The core policy goal of FSE has been to facilitate and encourage more extensive collective bargaining by screenwriters’ guilds and unions throughout Europe.
The establishment of minimum terms and conditions of employment – complete with minimum rates of remuneration – by Collective Bargaining with organisations of independent producers and with broadcasters, has the potential to change the inequitable and inefficient system of individual negotiation and consequent exploitation of the work of screenwriters.
Both at the development stage – when resources are often limited – and in negotiations for purchase of rights at the production stage, individual screenwriters are in an impossibly weak bargaining position with their contractual counterparts.
The role of national and regional Film Institutes and European programmes – which fund producers for film project development costs – is important in this respect.
This weak bargaining position of creators was recognised by the European Commission in its initial studies and in its impact assessment, leading it to propose a series of changes to the contractual provision of authors as a key component of the Copyright Directive.
Based on experience in Germany, the Copyright Directive now also suggests that the proposed changes to creators’ contracts might best be managed by Collective Bargaining.
Facilitating such bargaining, both at EU level and at national and regional level, will be the key policy priority of FSE over the next years.
A problematic issue for creators’ organisations intending to collectively bargain is the clash between collective bargaining and competition law.
Screenwriters are overwhelmingly freelance and in some jurisdictions in the European Union would be considered to be undertakings for the purpose of Competition law. Consequently, their collective bargaining can be misconstrued as price fixing and outlawed by Competition law.
This has led to action being taken by Competition Authorities in three separate member states – Netherlands, Spain and Ireland – in the last decade or so. In each of these member states, new legislation has since been introduced to try to allow collective bargaining by creators, suggesting a wide recognition that facilitating collective bargaining by creators is more socially useful than the application of a narrow and rigid interpretation of Competition principles in a way that brings those principles into disrepute.
Other member states (United Kingdom and Germany, for instance) either tolerate or formally legislate for collective bargaining by creators.
The matter has now been directly addressed by the new Copyright Directive, which explicitly promotes collective bargaining as a possible solution to the need for transparency and for the application of proportionate remuneration.
This policy issue, long a concern of the FSE, will now be brought more precisely into focus by the implementation of the Copyright Directive at national level.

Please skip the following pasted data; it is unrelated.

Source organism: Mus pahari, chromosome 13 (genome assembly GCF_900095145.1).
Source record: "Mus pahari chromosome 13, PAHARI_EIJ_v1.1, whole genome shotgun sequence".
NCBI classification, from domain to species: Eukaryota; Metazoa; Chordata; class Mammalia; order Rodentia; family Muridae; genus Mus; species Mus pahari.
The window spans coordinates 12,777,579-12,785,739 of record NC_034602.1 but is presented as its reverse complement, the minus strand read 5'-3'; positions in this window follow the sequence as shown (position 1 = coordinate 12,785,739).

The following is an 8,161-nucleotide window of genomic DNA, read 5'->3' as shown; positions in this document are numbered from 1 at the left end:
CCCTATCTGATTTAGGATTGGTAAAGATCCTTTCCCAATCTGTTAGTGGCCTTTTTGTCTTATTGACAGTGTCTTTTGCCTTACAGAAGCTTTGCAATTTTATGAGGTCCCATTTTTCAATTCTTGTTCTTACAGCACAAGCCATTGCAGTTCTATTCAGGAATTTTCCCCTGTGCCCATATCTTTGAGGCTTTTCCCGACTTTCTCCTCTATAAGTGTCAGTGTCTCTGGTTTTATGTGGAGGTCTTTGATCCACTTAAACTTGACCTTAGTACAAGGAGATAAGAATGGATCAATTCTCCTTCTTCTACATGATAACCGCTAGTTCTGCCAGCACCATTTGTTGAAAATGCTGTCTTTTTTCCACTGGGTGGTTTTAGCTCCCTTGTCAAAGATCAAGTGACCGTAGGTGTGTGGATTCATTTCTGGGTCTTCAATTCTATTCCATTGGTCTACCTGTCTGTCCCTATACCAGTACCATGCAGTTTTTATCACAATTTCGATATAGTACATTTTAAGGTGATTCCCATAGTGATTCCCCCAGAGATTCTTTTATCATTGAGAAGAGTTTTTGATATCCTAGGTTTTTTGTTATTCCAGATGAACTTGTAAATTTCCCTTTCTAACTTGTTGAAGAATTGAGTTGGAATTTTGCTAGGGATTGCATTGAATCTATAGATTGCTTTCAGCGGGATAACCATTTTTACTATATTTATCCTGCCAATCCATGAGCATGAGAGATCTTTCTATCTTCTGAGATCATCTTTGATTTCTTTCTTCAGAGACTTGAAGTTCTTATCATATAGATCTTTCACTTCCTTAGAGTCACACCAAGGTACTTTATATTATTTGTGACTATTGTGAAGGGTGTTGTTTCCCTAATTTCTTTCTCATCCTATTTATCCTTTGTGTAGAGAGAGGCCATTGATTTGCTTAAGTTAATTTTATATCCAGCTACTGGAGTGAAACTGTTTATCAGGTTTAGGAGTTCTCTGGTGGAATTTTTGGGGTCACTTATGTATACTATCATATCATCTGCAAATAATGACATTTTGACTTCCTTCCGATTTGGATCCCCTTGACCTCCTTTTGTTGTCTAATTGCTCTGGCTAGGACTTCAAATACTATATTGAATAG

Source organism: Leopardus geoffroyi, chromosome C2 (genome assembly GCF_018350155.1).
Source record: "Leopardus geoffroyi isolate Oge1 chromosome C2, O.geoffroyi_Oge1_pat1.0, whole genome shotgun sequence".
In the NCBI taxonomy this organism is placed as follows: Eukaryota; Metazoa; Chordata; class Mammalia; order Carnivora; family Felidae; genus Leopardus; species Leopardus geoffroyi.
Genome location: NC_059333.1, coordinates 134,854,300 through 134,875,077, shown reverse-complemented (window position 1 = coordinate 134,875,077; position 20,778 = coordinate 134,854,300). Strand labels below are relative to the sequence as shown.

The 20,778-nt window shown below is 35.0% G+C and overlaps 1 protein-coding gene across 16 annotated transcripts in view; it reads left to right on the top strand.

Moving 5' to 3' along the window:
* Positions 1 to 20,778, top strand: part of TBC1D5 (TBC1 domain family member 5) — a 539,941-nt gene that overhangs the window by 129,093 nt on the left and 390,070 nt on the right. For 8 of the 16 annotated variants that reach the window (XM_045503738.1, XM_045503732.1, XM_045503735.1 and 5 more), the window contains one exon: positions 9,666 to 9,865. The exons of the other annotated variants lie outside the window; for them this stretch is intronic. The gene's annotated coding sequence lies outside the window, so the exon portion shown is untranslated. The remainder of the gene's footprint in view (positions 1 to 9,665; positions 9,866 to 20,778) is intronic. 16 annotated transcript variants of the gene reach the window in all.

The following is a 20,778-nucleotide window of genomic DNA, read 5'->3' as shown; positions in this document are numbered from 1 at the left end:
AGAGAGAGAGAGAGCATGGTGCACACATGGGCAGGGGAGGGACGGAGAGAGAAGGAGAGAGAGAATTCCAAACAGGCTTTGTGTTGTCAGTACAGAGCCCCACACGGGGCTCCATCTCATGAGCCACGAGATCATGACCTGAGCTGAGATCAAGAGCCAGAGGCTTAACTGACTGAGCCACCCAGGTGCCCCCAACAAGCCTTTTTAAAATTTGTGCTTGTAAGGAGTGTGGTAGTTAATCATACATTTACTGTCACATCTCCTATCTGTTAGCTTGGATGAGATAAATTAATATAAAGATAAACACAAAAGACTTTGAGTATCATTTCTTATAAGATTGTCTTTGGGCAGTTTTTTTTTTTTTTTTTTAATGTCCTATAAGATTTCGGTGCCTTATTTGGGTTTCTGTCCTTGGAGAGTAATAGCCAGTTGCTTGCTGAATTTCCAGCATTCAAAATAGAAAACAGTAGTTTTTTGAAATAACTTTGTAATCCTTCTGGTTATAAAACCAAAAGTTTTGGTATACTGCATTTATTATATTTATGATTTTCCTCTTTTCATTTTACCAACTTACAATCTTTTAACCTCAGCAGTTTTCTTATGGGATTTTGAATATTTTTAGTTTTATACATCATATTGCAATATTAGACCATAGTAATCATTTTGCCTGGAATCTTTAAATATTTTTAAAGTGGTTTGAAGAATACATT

On the occasion of its 20th anniversary, FSE, in partnership with the French festival Série Series, looks back on 20 years of commitment through a collection of videos featuring the views of screenwriters engaged in FSE as presidents.
FERA, FSE and UNI MEI held the first online workshop “From Representation to Bargaining: Engaging the Members’ Base” of the joint project “Strengthening Collective Bargaining for Audiovisual Creators” (CBW) on June 8, 2021.
The Authors’ Group shares his views with MEPs on the European Parliament’s report on the situation of artists and the cultural recovery in the EU : improve the remuneration and working conditions of authors and contribute to the recovery of the cultural and creative sectors and their creators.
FSE signed joint call for urgent action to sustain TV and film industry in face of Covid-19. With Animation in Europe, CEPI, EUROCINEMA, FIA, FIAPF, FERA and UNI MEI.
FSE member guild representing screenwriters in Italy, WGI-Writers Guild Italia, denounces the deterioration of contractual conditions in a press release published on 25 November.
A short video to explain why the so-called “Transparency Triangle” of the Copyright Directive opens up opportunities for collective action for audiovisual creators.
German screenwriter Carolin Otto, elected new FSE president at the 18th annual general assembly of the Federation of Screenwriters in Europe in Amsterdam on 11 October 2019, will focus her mandate on the Implementation of the Copyright Directive.
A workshop for European Directors and screenwriters’ guilds on Negotiating the Implementation of the Directive on Copyright in the Digital single Market: Transposition in National Law and Collective Bargaining Opportunities.
FSE member guilds join IAWG in support of the Writers Guild of America (WGA) dispute with talent agencies.
FERA, FSE and SAA welcome the European Parliament’s final vote on the Copyright Directive in the Digital Single Market. This is a great achievement for European authors!